14. Worship of the gods, the twice-born, the teachers and the wise, purity, straightforwardness, celibacy and non-injury—these are called the austerities of the body.
15. Speech which causes no excitement and is truthful, pleasant and beneficial, the practice of the study of the Vedas, are called austerity of speech.
COMMENTARY: It is said in the Manu Smriti: “One should speak what is true; one should speak what is pleasant; one should not speak what is true if it is not pleasant, nor what is pleasant if it is false. This is the ancient Dharma”. To be an austerity speech should combine all the attributes mentioned in the above verse.
16. Serenity of mind, good-heartedness, purity of nature, self-control—this is called mental austerity.
17. This threefold austerity practised by steadfast men with the utmost faith, desiring no reward, they call Sattwic.
18. The austerity which is practised with the object of gaining good reception, honour and worship and with hypocrisy, is here said to be Rajasic, unstable and transitory.
19. The austerity which is practised out of a foolish notion, with self-torture, or for the purpose of destroying another, is declared to be Tamasic.
20. That gift which is given to one who does nothing in return, knowing it to be a duty to give in a fit place and time to a worthy person, that gift is held to be Sattwic.
21. And, that gift which is made with a view to receive something in return, or looking for a reward, or given reluctantly, is said to be Rajasic.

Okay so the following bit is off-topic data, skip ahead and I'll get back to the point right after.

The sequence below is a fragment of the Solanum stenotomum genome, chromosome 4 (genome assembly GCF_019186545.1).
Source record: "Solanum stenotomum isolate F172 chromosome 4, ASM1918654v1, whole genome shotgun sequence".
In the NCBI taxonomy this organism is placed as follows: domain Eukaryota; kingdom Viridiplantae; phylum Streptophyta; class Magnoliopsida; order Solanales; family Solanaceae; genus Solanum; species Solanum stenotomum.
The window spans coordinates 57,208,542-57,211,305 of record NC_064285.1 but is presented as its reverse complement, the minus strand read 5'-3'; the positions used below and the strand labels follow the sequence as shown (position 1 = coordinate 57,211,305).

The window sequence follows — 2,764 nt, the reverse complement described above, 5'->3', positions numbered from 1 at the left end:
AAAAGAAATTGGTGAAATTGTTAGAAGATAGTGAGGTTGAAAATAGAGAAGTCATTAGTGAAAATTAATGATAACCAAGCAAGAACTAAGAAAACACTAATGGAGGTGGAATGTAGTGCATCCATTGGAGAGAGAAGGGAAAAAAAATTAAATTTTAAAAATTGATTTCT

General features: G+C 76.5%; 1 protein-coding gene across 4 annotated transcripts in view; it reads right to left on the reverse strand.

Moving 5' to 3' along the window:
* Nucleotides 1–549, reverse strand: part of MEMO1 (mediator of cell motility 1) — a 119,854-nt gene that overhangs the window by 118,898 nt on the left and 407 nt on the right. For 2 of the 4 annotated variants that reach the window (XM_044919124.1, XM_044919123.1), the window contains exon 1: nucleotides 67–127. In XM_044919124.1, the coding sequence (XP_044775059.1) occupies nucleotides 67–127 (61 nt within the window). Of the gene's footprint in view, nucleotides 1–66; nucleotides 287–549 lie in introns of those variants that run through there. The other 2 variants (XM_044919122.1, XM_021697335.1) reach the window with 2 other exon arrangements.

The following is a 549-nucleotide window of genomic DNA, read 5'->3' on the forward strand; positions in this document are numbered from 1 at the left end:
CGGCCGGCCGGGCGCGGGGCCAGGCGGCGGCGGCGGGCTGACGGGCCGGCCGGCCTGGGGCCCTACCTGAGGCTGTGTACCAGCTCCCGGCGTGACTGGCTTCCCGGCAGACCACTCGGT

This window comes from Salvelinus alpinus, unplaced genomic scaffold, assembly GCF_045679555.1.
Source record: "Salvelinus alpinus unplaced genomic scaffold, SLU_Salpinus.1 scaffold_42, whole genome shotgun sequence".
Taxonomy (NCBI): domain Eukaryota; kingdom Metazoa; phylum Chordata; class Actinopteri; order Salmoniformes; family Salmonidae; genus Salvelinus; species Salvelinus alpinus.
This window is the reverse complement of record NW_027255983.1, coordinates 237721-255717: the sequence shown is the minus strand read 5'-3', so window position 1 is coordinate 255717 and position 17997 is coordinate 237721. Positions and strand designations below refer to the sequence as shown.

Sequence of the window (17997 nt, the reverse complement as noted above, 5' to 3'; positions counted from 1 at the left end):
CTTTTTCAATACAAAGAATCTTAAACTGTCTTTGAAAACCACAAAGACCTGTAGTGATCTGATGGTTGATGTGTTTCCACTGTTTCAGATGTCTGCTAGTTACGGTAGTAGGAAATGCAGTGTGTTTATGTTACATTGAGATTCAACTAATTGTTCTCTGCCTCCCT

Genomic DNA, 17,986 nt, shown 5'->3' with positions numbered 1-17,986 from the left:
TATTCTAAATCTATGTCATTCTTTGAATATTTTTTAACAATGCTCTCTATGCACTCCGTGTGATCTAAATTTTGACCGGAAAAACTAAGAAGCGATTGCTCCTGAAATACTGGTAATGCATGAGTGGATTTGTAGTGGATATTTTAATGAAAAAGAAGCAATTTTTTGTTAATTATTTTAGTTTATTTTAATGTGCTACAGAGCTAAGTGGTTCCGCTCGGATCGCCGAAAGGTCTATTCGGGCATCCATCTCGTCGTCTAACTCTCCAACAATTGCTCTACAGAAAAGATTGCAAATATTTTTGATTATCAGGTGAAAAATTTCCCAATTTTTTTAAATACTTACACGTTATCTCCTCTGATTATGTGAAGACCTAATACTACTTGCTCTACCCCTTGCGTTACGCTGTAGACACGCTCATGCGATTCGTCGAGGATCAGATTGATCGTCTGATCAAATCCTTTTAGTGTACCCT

22. The gift which is given at the wrong place and time to unworthy persons, without respect or with insult, is declared to be Tamasic.
COMMENTARY: At the wrong place and time—at a place which is not holy, where irreligious people and beggars assemble, where wealth acquired through illegal means such as gambling and theft, is distributed to gamblers, singers, fools, rogues, women of evil reputation; wealth that is distributed at an inauspicious time. This does not discourage the giving of alms to the poor.
23. “Om Tat Sat”: this has been declared to be the triple designation of Brahman. By that were created formerly the Brahmanas, the Vedas and the sacrifices.
24. Therefore, with the utterance of “Om” are the acts of gift, sacrifice and austerity as enjoined in the scriptures always begun by the students of Brahman.
25. Uttering Tat, without aiming at the fruits, are the acts of sacrifice and austerity and the various acts of gift performed by the seekers of liberation.
26. The word Sat is used in the sense of reality and of goodness; and so also, O Arjuna, it is used in the sense of an auspicious act!
27. Steadfastness in sacrifice, austerity and gift, is also called Sat, and also action in connection with these (or for the sake of the Supreme) is called Sat.
28. Whatever is sacrificed, given or performed, and whatever austerity is practised without faith, it is called Asat, O Arjuna! It is naught here or hereafter (after death).
COMMENTARY: Whatever sacrifice, austerity or charity done without being dedicated to the Lord will be of no avail to the doer in this earthly life here or in the life beyond hereafter.
Thus in the Upanishads of the glorious Bhagavad Gita, the science of the Eternal, the scripture of Yoga, the dialogue between Sri Krishna and Arjuna, ends the seventeenth discourse entitled:
“The Yoga of the Division of the Threefold Faith”